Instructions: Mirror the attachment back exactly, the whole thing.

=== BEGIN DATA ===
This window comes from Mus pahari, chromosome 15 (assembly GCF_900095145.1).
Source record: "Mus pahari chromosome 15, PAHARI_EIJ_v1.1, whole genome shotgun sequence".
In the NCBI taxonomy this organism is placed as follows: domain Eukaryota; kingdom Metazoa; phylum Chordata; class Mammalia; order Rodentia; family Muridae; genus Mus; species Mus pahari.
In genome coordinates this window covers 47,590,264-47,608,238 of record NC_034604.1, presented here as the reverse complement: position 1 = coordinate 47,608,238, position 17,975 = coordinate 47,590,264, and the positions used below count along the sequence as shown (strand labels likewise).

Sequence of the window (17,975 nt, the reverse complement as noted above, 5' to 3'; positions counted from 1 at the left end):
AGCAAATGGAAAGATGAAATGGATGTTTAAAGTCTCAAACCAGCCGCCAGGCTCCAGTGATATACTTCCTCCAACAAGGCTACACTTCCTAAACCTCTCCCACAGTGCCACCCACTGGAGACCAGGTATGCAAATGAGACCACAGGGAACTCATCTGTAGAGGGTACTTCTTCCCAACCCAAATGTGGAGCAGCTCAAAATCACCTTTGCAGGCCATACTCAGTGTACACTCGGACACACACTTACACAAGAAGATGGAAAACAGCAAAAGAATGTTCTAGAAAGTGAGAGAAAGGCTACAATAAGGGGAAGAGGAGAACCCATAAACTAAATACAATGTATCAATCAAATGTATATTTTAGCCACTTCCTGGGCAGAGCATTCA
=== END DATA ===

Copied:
This window comes from Mus pahari, chromosome 15 (assembly GCF_900095145.1).
Source record: "Mus pahari chromosome 15, PAHARI_EIJ_v1.1, whole genome shotgun sequence".
In the NCBI taxonomy this organism is placed as follows: domain Eukaryota; kingdom Metazoa; phylum Chordata; class Mammalia; order Rodentia; family Muridae; genus Mus; species Mus pahari.
In genome coordinates this window covers 47,590,264-47,608,238 of record NC_034604.1, presented here as the reverse complement: position 1 = coordinate 47,608,238, position 17,975 = coordinate 47,590,264, and the positions used below count along the sequence as shown (strand labels likewise).

Sequence of the window (17,975 nt, the reverse complement as noted above, 5' to 3'; positions counted from 1 at the left end):
AGCAAATGGAAAGATGAAATGGATGTTTAAAGTCTCAAACCAGCCGCCAGGCTCCAGTGATATACTTCCTCCAACAAGGCTACACTTCCTAAACCTCTCCCACAGTGCCACCCACTGGAGACCAGGTATGCAAATGAGACCACAGGGAACTCATCTGTAGAGGGTACTTCTTCCCAACCCAAATGTGGAGCAGCTCAAAATCACCTTTGCAGGCCATACTCAGTGTACACTCGGACACACACTTACACAAGAAGATGGAAAACAGCAAAAGAATGTTCTAGAAAGTGAGAGAAAGGCTACAATAAGGGGAAGAGGAGAACCCATAAACTAAATACAATGTATCAATCAAATGTATATTTTAGCCACTTCCTGGGCAGAGCATTCA